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Old English hæfen "haven, port," from Old Norse höfn "haven, harbor" or directly from Proto-Germanic *hafno- (cf. Danish havn, Middle Low German havene, German Hafen), perhaps from PIE *kap- "to seize, hold contain" (see have) on notion of place that "holds" ships, but cf. also Old Norse haf, Old English hæf "sea" (see haff). Figurative sense of "refuge," now practically the only sense, is c.1200.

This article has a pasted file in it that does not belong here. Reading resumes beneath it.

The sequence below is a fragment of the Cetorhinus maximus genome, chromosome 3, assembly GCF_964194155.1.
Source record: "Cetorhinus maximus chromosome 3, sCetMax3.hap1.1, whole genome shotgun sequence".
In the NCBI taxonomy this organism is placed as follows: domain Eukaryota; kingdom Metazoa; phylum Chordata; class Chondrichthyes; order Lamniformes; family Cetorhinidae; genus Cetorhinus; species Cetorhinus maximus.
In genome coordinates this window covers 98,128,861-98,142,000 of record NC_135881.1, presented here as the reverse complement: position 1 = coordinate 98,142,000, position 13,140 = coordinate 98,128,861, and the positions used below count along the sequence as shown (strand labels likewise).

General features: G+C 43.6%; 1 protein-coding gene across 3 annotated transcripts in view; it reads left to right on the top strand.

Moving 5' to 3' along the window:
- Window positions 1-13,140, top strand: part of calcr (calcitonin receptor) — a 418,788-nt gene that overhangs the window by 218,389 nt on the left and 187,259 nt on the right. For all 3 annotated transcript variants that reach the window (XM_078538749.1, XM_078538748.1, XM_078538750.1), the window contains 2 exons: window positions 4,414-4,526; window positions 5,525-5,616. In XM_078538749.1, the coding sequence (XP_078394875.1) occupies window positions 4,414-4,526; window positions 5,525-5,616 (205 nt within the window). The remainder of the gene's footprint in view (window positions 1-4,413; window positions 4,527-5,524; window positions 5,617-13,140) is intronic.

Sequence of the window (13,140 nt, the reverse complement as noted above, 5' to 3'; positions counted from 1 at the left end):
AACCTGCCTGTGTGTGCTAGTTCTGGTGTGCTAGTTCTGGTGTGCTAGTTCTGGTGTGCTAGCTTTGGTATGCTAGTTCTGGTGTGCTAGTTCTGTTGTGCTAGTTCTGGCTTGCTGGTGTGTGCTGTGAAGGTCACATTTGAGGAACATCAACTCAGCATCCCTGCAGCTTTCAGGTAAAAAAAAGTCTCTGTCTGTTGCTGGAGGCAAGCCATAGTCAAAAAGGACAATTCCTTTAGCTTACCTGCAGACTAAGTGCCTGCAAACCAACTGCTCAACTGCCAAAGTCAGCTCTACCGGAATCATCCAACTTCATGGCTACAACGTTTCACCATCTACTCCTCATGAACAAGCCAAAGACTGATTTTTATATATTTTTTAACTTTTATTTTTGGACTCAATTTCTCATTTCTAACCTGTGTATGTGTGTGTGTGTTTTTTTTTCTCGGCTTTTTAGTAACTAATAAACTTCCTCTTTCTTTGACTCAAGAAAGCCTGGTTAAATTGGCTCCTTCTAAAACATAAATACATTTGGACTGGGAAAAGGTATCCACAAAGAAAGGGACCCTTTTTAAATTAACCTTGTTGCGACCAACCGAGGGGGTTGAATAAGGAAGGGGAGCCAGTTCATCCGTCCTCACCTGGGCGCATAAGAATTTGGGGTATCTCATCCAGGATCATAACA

a harbour (Ps. 107:30; Acts 27: 12). The most famous on the coast of Palestine was that of Tyre (Ezek. 27:3). That of Crete, called "Fair Havens," is mentioned Acts 27:8.